Radical Carnivalisation of Religion in Erasmus’s The Praise Of Folly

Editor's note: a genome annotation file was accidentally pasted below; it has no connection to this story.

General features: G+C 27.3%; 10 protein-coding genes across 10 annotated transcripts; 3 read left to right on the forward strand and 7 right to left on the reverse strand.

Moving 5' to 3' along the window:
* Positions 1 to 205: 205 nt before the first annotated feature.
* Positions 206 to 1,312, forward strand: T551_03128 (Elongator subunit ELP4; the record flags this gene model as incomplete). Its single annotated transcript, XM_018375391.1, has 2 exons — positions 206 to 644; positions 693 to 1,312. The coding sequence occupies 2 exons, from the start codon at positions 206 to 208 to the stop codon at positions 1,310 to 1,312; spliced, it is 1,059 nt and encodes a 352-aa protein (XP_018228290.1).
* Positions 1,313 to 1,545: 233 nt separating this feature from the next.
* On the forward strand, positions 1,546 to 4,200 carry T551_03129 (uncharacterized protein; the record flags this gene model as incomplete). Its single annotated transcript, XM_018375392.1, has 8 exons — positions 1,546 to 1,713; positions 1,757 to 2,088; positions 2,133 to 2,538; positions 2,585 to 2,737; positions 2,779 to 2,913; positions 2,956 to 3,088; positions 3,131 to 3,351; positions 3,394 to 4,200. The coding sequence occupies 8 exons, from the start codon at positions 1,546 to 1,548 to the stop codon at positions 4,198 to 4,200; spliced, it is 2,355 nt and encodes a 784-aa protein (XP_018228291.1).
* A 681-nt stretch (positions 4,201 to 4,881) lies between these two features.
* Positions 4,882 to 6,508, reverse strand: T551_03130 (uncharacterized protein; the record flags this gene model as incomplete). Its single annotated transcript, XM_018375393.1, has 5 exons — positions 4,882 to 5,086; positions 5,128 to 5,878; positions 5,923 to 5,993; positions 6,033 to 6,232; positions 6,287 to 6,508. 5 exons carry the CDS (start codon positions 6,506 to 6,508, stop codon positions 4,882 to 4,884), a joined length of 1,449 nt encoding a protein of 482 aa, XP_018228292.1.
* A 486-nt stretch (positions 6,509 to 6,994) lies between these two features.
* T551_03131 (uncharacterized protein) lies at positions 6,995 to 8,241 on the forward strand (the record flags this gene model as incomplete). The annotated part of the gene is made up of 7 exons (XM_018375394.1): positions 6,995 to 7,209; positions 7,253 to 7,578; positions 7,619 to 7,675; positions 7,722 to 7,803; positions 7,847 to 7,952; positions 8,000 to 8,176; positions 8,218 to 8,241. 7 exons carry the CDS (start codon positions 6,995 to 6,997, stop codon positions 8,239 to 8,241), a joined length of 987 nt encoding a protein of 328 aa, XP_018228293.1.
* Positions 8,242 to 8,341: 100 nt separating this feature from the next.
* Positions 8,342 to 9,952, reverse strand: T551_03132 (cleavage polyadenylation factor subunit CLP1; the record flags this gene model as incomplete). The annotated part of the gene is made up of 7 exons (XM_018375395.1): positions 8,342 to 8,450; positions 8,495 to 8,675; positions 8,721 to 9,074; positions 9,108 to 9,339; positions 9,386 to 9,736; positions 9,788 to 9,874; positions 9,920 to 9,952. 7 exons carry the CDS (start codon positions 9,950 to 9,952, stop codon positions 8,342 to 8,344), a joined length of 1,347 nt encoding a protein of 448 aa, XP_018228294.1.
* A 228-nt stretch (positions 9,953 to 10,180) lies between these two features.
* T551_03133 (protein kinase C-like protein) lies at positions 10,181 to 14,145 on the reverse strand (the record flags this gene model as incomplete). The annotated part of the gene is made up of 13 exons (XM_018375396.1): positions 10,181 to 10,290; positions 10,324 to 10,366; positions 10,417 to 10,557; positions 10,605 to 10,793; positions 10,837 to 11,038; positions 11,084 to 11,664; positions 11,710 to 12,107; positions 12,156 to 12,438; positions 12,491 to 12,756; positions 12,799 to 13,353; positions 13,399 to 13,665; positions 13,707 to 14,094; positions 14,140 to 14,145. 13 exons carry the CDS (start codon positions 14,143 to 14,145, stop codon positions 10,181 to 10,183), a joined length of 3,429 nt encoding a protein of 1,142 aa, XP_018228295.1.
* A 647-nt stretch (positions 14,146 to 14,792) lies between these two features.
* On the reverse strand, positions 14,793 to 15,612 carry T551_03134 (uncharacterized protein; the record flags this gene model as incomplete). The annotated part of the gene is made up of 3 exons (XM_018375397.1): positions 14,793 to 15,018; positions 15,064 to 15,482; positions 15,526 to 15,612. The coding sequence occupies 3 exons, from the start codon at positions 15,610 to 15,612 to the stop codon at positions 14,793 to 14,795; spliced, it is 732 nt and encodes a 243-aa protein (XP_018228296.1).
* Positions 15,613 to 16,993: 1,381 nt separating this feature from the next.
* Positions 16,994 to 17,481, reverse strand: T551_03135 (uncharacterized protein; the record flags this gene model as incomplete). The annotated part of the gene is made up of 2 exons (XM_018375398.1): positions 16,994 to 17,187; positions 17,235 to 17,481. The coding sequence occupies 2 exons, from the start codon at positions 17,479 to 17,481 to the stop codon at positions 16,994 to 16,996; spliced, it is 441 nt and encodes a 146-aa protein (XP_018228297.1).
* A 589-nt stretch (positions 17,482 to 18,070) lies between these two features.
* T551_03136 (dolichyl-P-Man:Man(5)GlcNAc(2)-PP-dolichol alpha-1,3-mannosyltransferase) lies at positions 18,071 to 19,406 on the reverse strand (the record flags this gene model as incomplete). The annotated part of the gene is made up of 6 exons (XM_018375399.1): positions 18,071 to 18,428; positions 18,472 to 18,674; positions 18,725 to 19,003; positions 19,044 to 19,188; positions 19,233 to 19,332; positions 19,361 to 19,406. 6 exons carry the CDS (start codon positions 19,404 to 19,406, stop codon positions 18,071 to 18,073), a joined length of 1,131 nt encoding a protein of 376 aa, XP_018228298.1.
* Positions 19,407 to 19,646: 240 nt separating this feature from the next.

This article delineates the conceptual, thematic and structural links of Erasmus’s The Praise of Folly to popular culture and the dynamics of this incorporation that subsumes moral righteousness in riotous wonder (Gordon 121) and lends an anarchic quality to the text despite authorial attempts to inscribe it within the framework of orthodox Christian scepticism. The inability of the ‘professed’ programme to contain and channel the means adopted for its propagation generates a hectic spill-over and highlights the possibility of unearthing repressed implications gravitating towards an acknowledgement of conflict and social dissonance. It also forwards a general critique of social, moral and intellectual hierarchy and privilege through the use of parodic travesty in the first two sections of the book. More significant is the paradoxical insistence on material life divested from the ideological referentials stipulated by established religion in the first part and the climactic evocation of a popular festive non-hierarchical Christian existence as the ultimate manifestation of collective desire. Taken together, Folly’s triptych – celebration, castigation, and renunciation – exemplify a deliberate foregrounding of the faultlines of the accepted schema and of proposing a positive, plebeian antidote. The complex use of laughter, in both its conciliatory and destructive role, as the principal mode of expression (and response) further problematises the issue. Contrary to the common assumption of an irreducible dichotomy between laughter and philosophy, «laughter is recuperated as philosophy» in The Praise of Folly and constitutes «a way of knowing the truth about the world that is accessible neither to solemn academic discourse nor to the reduced genres of personal satire» (Michael D. Bristol). The article illustrates how the evocation of grotesque, popular, festive laughter by Folly’s ‘learned’ ignorance and her self-referential self-ridicule is, in effect, a ‘carnivalisation’ of religion that seems to be the only mode of attaining truth.